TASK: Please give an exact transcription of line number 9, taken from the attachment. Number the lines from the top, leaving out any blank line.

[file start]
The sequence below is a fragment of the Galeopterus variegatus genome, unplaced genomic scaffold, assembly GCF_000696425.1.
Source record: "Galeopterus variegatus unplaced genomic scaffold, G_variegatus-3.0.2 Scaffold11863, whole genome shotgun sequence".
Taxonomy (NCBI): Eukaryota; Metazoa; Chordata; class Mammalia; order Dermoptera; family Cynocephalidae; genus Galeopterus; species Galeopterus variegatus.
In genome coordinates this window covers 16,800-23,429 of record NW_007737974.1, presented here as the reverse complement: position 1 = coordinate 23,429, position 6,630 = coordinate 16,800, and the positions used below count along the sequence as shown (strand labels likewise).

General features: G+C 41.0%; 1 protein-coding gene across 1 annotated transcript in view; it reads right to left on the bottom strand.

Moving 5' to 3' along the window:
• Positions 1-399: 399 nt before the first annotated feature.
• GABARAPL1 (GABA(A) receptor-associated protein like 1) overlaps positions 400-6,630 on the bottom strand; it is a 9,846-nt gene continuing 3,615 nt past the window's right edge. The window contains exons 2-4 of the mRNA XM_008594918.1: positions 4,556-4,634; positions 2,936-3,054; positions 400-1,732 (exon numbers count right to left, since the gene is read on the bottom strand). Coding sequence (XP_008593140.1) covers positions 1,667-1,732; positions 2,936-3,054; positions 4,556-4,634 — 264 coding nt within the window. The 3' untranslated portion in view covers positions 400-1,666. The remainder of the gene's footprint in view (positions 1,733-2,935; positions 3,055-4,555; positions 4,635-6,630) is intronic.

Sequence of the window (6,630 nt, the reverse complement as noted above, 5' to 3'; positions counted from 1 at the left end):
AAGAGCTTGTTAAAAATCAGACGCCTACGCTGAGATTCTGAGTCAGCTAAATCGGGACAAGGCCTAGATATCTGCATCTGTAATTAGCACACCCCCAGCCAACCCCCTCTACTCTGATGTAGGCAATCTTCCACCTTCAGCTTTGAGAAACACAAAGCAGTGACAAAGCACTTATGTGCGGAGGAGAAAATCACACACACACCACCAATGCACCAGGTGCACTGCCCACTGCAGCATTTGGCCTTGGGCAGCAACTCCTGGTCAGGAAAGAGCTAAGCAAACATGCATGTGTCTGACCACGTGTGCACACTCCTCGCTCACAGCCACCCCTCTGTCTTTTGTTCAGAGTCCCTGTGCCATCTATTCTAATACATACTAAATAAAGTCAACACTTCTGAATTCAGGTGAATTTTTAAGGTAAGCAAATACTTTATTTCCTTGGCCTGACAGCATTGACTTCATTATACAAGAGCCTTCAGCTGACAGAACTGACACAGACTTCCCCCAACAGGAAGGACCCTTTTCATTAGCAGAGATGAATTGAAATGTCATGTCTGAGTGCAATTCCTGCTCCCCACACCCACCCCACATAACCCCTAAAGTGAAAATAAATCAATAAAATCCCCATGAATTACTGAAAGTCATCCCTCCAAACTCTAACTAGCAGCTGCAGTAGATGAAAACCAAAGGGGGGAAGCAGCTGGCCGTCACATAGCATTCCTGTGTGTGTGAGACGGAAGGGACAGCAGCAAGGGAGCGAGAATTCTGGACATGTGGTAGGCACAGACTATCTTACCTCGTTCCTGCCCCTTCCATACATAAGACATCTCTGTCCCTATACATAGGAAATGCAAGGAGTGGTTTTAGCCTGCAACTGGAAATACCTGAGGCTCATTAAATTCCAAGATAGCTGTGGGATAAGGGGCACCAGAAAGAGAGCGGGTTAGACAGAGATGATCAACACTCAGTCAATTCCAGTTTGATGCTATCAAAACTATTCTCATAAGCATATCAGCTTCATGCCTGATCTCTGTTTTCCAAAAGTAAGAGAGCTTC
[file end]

Sequence of the window (6,630 nt, the reverse complement as noted above, 5' to 3'; positions counted from 1 at the left end):